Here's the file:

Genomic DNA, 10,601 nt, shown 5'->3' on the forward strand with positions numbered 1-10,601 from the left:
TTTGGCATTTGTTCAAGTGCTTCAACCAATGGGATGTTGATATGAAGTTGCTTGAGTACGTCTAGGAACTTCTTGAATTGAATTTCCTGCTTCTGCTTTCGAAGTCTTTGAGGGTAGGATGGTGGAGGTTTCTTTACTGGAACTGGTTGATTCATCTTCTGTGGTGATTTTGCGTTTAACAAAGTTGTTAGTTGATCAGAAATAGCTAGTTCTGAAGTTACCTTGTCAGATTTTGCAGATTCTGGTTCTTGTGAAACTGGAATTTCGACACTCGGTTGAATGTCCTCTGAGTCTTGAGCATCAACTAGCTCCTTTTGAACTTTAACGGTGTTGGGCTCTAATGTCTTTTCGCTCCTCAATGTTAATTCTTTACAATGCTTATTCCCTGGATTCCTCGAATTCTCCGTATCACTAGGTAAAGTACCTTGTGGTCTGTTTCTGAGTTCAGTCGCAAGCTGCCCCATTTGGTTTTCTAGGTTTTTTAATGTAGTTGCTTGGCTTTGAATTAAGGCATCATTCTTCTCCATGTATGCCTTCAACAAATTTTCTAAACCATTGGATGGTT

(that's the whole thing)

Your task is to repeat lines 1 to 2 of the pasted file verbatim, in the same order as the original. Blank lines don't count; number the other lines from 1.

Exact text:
Genomic DNA, 10,601 nt, shown 5'->3' on the forward strand with positions numbered 1-10,601 from the left:
TTTGGCATTTGTTCAAGTGCTTCAACCAATGGGATGTTGATATGAAGTTGCTTGAGTACGTCTAGGAACTTCTTGAATTGAATTTCCTGCTTCTGCTTTCGAAGTCTTTGAGGGTAGGATGGTGGAGGTTTCTTTACTGGAACTGGTTGATTCATCTTCTGTGGTGATTTTGCGTTTAACAAAGTTGTTAGTTGATCAGAAATAGCTAGTTCTGAAGTTACCTTGTCAGATTTTGCAGATTCTGGTTCTTGTGAAACTGGAATTTCGACACTCGGTTGAATGTCCTCTGAGTCTTGAGCATCAACTAGCTCCTTTTGAACTTTAACGGTGTTGGGCTCTAATGTCTTTTCGCTCCTCAATGTTAATTCTTTACAATGCTTATTCCCTGGATTCCTCGAATTCTCCGTATCACTAGGTAAAGTACCTTGTGGTCTGTTTCTGAGTTCAGTCGCAAGCTGCCCCATTTGGTTTTCTAGGTTTTTTAATGTAGTTGCTTGGCTTTGAATTAAGGCATCATTCTTCTCCATGTATGCCTTCAACAAATTTTCTAAACCATTGGATGGTT